LL: How do adherent bioproduction processes compare to suspension manufacturing systems?

TSA:
Most tissue-derived cells in the body require a surface or extracellular matrix to support growth and normal proliferation. Adherent cell culture platforms provide scalable options with increasing cell growth surface areas for production and the option to utilize specialty surface chemistries and coatings that mimic a local microenvironment.

Adherent cultures also give the gift of time – a significant benefit if you’re racing to get a therapy to market. If you already have an adherent-based system being utilized for the development and production of other regulatory-approved therapies, and you know how to scale quickly, it might be to your benefit to stick with the same proven platforms to get through clinical trials and approvals.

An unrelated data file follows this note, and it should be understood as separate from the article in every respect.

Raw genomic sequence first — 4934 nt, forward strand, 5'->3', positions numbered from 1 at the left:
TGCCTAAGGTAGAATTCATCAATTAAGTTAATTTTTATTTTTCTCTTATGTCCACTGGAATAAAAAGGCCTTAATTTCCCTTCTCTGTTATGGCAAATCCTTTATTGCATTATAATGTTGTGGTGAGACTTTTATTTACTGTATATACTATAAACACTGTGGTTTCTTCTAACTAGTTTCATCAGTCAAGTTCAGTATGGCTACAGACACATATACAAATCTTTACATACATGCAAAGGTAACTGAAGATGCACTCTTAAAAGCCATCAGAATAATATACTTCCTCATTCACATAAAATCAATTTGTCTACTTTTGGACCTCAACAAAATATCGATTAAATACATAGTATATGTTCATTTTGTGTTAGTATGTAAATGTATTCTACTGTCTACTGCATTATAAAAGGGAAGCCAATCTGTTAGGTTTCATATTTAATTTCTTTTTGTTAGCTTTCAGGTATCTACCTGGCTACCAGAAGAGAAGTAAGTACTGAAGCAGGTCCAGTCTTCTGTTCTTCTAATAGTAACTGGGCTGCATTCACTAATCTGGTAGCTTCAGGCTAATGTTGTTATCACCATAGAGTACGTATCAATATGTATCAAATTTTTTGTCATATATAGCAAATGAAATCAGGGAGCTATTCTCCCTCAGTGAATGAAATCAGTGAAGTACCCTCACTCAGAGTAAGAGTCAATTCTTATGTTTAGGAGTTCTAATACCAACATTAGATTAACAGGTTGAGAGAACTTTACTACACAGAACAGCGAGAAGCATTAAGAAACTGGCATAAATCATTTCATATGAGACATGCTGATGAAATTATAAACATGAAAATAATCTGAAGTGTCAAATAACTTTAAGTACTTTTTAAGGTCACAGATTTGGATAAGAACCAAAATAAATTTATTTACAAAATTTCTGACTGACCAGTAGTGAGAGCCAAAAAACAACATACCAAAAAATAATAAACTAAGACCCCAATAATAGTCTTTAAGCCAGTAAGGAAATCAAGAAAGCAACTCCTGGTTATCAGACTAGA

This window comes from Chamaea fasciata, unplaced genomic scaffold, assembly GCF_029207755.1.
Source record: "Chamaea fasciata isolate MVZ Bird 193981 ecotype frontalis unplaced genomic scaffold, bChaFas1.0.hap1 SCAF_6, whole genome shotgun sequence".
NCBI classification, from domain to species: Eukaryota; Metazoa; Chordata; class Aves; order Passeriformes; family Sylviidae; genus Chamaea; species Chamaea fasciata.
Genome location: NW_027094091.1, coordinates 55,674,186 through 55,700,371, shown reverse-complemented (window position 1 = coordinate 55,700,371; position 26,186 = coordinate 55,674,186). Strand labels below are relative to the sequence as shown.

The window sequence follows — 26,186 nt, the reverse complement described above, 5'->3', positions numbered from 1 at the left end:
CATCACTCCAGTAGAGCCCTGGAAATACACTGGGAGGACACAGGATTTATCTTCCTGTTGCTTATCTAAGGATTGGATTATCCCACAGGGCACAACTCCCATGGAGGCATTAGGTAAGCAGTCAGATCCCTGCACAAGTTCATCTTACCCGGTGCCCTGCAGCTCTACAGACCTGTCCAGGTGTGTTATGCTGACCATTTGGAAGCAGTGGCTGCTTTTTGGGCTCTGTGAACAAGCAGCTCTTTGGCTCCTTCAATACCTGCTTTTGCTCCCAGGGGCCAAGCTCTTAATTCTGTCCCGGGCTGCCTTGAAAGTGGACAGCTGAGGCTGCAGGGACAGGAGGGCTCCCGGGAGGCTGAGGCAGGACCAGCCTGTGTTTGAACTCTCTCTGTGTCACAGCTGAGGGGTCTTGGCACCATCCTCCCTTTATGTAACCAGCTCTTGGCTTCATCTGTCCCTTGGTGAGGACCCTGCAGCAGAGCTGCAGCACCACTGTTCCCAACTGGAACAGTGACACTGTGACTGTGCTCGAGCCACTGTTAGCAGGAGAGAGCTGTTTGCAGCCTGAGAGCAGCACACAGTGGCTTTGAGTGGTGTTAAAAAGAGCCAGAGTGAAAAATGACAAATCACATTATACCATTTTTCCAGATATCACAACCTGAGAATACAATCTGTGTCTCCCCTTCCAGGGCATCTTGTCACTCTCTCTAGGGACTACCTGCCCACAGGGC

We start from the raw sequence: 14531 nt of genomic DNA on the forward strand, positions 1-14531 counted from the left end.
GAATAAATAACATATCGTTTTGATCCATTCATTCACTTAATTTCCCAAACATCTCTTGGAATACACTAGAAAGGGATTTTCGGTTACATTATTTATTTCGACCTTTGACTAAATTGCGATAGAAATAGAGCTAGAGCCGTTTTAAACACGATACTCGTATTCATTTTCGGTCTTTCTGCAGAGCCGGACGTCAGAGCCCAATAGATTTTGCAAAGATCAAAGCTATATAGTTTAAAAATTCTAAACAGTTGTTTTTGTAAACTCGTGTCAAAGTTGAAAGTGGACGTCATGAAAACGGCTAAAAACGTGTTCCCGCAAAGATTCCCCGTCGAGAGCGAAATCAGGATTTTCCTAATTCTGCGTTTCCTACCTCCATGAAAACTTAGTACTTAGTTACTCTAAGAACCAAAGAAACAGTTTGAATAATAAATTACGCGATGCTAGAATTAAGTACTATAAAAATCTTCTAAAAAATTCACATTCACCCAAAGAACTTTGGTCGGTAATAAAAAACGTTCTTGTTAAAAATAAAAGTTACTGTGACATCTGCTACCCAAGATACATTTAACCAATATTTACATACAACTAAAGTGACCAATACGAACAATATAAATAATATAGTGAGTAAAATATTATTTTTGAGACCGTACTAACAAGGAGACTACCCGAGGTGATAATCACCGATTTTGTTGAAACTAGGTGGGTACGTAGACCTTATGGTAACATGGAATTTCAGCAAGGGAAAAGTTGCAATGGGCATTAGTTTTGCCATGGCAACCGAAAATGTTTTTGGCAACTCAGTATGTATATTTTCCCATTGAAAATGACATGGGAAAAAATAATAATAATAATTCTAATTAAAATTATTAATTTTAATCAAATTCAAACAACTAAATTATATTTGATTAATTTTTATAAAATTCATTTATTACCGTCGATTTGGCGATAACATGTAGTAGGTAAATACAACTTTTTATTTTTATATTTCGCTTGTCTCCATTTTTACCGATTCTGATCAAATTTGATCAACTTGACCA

Suspension methods range from small-scale vessels like Erlenmeyer and spinner flasks to large-scale stirred-tank bioreactors. At the higher end of the range, the benefits of suspension are scale and control, which makes those suspension platforms an attractive option for manufacturers looking for operational efficiency in the lab.

However, the trade-off could be more work up front, as researchers must adapt anchorage-dependent cell types to suspension environments. That takes time and effort, and anchorage-dependent cells might suffer from growth reduction and lower yields during adaptation. In addition, the shear forces and stresses that occur in suspension culture are detrimental to many cell types, but especially anchorage-dependent primary cells and stem cells.

LL: How does the Corning Ascent Fixed Bed Reactor (FBR)System work and how is it helping to improve the scale-up of adherent cells for bioproduction?

TSA: